I went to high school in Baltimore. I went to college in Baltimore. I bought my first house in Baltimore. I know Baltimore is dope, but the challenges it faces aren't.
The city has historical neighborhoods teeming with all sorts of talent, and is geographically in the middle of the eastern seaboard with rail, a port and two airports nearby. But Baltimore is also home to the first race-based housing segregation laws. The city’s current high poverty concentrations can be traced back to those ordinances.
My house is in the West Baltimore neighborhood of Heritage Crossing. Before buying my house, there was a push to tear down the neighborhood’s housing units and develop luxury townhomes and condominiums.
The residents fought back in court and won a guarantee to maintain low- and moderate-income housing.
That's when my journey into community activism started. The undue hardships we face provoked me. I couldn't simply sulk. It's not how I was raised. I come from a household where you couldn't bring up a problem without a solution. That is how Fight Blight Bmore was born. It’s a way for me and others in my community to understand what blight is, how it came into being and how to install solutions to fight it.
Our work centers on our lived experiences as residents of blight-plagued neighborhoods. Our focus is providing data analysis, historical context, policy advocacy and community development support.
For example, we host workshops to explain the importance of estate planning. Many people think estate planning is for wealthy people like Jay-Z and Warren Buffet. So we don't call it that. Instead, it's called a family continuity plan, and we explain how it reduces inheritance issues. A family continuity plan allows our community members to build generational wealth and retain affordable housing.
We also co-created the SOS Fund with Parity, an equitable developer. The fund helps homeowners facing property tax and ground rent foreclosures, tangled titles or deferred maintenance issues that cause homes to become blighted.
We have raised more than $150,000, and directly helped 90 homeowners reduce or clear debts. But we can't bake-sale our way out of blight. We advocate for policy changes towards tax sales practices and other policies causing neighborhood harm. Our hope is to create a lasting effect that lowers the city’s blight and displacement.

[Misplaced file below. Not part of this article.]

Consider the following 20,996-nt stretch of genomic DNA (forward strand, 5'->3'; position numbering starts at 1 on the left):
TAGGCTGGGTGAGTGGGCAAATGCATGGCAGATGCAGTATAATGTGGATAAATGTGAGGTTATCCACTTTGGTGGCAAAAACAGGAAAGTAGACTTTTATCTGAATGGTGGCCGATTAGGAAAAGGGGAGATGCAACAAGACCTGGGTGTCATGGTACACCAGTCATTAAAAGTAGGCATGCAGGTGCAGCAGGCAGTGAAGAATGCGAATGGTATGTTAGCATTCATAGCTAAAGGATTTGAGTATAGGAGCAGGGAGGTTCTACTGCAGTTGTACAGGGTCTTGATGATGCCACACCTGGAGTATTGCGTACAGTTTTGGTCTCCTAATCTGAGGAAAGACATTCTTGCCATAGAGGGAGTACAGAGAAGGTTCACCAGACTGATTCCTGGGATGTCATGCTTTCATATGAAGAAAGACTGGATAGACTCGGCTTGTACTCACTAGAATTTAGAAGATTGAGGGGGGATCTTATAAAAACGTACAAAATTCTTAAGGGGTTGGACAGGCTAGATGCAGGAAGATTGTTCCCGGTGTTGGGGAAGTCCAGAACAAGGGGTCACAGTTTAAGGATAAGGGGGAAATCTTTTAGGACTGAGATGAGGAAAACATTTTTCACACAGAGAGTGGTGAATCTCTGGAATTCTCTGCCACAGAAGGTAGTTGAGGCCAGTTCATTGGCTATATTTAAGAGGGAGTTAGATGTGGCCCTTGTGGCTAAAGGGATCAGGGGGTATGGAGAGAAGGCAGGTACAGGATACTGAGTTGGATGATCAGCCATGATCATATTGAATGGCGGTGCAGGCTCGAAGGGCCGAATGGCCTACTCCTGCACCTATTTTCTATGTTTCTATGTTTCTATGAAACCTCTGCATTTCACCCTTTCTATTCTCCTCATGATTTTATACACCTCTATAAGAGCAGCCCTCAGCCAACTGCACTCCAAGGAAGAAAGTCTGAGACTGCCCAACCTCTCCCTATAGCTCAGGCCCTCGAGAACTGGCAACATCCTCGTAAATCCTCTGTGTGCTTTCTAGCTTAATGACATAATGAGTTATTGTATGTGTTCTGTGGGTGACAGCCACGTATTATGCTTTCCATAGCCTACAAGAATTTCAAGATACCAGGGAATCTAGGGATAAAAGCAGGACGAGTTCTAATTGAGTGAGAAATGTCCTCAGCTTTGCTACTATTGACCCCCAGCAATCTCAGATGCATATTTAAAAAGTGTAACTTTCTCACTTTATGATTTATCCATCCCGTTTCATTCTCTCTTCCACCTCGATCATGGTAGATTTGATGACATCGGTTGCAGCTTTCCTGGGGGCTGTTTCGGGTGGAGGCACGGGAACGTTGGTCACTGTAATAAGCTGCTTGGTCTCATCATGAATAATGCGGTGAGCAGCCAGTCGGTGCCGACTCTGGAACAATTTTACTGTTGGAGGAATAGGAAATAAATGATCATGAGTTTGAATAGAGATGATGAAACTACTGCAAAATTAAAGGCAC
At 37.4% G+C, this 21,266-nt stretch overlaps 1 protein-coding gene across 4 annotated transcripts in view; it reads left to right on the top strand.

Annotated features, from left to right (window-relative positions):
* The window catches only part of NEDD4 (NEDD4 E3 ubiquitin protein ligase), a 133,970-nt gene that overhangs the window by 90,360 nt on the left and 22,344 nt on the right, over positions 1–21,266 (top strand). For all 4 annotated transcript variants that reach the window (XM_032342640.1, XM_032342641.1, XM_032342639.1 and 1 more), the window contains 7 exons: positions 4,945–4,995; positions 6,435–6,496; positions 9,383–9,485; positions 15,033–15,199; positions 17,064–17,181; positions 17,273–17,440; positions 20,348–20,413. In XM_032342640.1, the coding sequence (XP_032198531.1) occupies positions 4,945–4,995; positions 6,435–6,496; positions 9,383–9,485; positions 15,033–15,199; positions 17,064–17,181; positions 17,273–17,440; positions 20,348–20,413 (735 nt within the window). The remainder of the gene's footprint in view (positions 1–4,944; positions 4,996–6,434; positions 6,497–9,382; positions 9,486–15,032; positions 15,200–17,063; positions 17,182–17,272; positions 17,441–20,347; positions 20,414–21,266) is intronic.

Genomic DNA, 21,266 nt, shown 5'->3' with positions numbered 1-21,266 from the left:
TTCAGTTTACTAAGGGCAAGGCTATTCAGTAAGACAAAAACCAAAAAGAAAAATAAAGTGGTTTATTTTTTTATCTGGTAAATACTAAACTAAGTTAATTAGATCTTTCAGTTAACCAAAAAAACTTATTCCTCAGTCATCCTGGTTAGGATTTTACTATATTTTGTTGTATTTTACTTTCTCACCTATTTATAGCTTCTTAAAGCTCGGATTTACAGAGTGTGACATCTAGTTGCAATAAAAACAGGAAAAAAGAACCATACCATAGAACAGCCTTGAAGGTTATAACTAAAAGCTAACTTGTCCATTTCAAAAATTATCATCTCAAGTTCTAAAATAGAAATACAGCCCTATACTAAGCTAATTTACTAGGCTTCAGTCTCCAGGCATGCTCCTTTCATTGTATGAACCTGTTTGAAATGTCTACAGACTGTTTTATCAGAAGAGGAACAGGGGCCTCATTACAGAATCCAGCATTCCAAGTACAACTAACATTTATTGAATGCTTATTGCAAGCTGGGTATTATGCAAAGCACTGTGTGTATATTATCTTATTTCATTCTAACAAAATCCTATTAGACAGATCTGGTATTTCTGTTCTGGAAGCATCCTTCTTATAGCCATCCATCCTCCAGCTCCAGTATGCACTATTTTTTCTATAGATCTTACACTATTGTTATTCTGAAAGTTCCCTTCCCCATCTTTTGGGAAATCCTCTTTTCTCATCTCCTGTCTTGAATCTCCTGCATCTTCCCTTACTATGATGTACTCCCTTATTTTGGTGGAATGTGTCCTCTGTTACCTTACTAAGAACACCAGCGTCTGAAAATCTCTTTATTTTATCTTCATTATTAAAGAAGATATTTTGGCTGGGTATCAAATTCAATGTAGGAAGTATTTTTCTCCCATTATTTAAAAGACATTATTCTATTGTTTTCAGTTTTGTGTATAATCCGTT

We also want to show people a vision of what Baltimore could be. That's where ADT's generous donation comes in.
The $100,000 that Fight Blight Bmore received from ADT will help turn an idea into reality.
In 2017, I bought a blighted home in the Upton neighborhood with plans to develop it into a multiuse space. We call it The Hack Hub. It will provide space for micro-retail, a business office, an affordable apartment unit and community education with a science, tech, engineering, arts and math focus.
Outside, we have upgraded the garden and added community donation boxes filled with canned goods and books. Carver Vocational-Technical School students in the Requity program built the boxes and our ADT friends helped install them. We are curating a space that brings economic vibrancy, stability and safety.
As more people see what a small, committed group of people can do in Baltimore, more will start believing this city can be blight-free without displacing existing residents.
Right now, the amount of blight in Old West Baltimore ranges from 10%-25%, depending on the specific neighborhood. Once that rate dips below 5% and legacy residents are still enjoying their homes, we will claim victory.
The SOS Fund, family continuity plan education, and Parity's affordable housing options may still be needed. But Fight Blight Bmore will not.
ADT's donation of time and money helps develop a more complete neighborhood. It is a seed for an equitable Baltimore.
ADT’s investment in its founding city shows an understanding that it takes everyone to reduce blight. There is no silver bullet.
It takes money, partnerships, vision and hard work to recover. Remember Baltimore is dope because of the people. And all of its residents deserve neighborhoods that are safe, smart and sustainable.
About the author
Nneka N’namdi, the Founder and CEO of Fight Blight Bmore, has a passion for community activism. She works to draw attention to the effects of neglect and educate the community to prevent future blight and displacement. Baltimore has more than 15,000 buildings in disrepair and another 16,000 vacant lots. Fight Blight Bmore seeks to dramatically lower that number without sacrificing accessibility and affordability.